Jump to content

Can Green River thin slabs be cut with house tools?


Recommended Posts

As above. I am considering getting a Green River fossil. The slab is much bigger than the fossil, so I intend to cut it down. However, the seller declined to cut it, saying it was a thin slab, and he feared cracking into the actual fossil.

 

Has anyone here done prep work on GR fossils? Can I use a hand saw, knives, or scissors to cut down thin-slab Green River fossils? Or are there other methods you would recommend?

Link to post
Share on other sites
Mediospirifer

I've never tried cutting rocks myself (except shaving off tiny bits with a Dremel 1-inch cutting wheel; that works if you want to remove small amounts without concern for the integrity of said small amounts), but scissors sounds like a quick way to shatter the whole slab!

 

Edited to add: I'd try a hacksaw, personally, cutting well away from the fossil and not trying to go too fast. Take it slow, and watch how the slab reacts. If you see cracks developing, STOP!

 

Someone else may have a more experienced answer.Good luck!

 

Edited by Mediospirifer
Added further comment
  • I found this Informative 1
Link to post
Share on other sites

If you don't happen to have a tile saw, another possibility would be to use a straightedge and a sharp and sturdy razor knife to make grooves on both sides and around the edges. Then lay the plate on a table with the grooves exactly aligned with the edge of the table and give it a few gentle taps with a rubber hammer while pressing down on the part of the plate (fossil side down) which is still on the table.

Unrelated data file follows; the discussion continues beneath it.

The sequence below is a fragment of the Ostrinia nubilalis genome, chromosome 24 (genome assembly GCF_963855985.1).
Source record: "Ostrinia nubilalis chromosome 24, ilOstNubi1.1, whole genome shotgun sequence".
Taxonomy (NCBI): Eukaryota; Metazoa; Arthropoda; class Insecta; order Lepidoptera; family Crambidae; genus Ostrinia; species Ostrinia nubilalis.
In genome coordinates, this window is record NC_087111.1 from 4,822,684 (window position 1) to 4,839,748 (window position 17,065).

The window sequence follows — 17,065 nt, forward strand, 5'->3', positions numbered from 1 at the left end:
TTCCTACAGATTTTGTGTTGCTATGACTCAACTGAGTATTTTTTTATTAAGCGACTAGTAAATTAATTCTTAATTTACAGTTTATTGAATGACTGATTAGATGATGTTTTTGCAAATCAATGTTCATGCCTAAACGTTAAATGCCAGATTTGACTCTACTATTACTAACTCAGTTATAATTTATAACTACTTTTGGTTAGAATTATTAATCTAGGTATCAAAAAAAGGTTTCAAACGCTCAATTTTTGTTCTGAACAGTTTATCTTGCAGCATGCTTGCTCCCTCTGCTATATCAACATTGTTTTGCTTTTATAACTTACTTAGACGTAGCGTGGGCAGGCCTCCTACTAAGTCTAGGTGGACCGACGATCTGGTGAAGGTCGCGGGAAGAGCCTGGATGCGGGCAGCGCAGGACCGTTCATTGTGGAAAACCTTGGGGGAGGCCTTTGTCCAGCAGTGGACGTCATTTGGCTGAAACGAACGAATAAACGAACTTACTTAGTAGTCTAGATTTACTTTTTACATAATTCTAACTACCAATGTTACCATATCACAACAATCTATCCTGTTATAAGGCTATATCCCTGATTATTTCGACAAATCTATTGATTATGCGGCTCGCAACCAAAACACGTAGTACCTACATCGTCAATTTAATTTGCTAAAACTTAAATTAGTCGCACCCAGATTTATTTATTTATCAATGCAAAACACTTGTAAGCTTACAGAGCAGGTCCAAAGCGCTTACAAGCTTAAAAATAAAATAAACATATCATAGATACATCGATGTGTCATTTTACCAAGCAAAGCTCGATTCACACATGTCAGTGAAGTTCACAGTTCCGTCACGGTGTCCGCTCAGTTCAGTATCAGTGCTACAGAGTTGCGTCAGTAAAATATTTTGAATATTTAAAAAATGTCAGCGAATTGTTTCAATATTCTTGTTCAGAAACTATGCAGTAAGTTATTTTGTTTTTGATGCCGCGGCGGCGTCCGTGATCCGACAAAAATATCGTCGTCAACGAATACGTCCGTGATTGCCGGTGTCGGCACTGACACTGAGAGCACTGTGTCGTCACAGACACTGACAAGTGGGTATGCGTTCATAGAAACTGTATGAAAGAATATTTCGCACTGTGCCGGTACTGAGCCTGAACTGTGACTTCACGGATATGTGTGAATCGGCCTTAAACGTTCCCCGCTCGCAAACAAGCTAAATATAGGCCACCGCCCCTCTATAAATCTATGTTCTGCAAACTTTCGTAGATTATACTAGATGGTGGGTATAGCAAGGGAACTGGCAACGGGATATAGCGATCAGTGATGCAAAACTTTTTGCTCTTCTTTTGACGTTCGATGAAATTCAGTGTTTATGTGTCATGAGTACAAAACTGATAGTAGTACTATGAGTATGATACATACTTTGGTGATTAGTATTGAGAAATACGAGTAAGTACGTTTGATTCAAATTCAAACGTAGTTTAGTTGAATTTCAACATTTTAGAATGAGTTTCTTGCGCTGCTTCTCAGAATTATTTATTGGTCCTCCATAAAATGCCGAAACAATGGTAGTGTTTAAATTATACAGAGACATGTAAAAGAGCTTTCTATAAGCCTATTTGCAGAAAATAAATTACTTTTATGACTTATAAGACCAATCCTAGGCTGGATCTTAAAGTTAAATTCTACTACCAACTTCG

• I found this Informative 3
Link to post
Share on other sites
1 hour ago, Troodon said:

What is the thickness of the slab you are trying to cut.  

 

@FossilDudeCO

 

 

I do not know. The seller said nothing besides it being too thin for him to risk cutting. I've looked through all his pictures and the only picture hinting at the thinness is this:

 

Capture.JPG.6e323c21274905958b76008b58932d4f.JPG

Link to post
Share on other sites

Looks like some fairly good rock, meaning I dont think it is from the 'split fish' layers.  This rock looks a bit harder than that.  if it does have a developing split, you can always glue it up with some watered down white glue or some thin super glue.  Then it would be safer for cutting.  A hand saw can and has been used by me, but the teeth on the saw will not last long.   I sometimes use an angle grinder with a 4 inch diamond blade, and very cheap at Harbor freight, but very dusty when cutting but also does a very fast job of it too.  Good luck

 

RB

  • I found this Informative 3
Link to post
Share on other sites

I had the thrill of collecting in the Green River fish  layer this summer. I found a simple hacksaw blade worked great to trim pieces under 1 inch in thickness without the dust of a grinder  . Cut 3/4ths of the way through and then a light tap creates a clean break. If you prefer an "unfinished edge", cut from the back side of the plate. If you like the look of a cut edge, come at it from the front side. Enjoy the beauty of these fish!!

 

Mike

  • I found this Informative 3
Link to post
Share on other sites

If you want to be sure not to ruin the fossil, I would consider to reinforce the slab with plywood first (and then cut it).

  • I found this Informative 4
Link to post
Share on other sites

Create an account or sign in to comment

You need to be a member in order to leave a comment

Create an account

Sign up for a new account in our community. It's easy!

Register a new account

Sign in

Already have an account? Sign in here.

Sign In Now
  • Recently Browsing   0 members

    No registered users viewing this page.

×
×
  • Create New...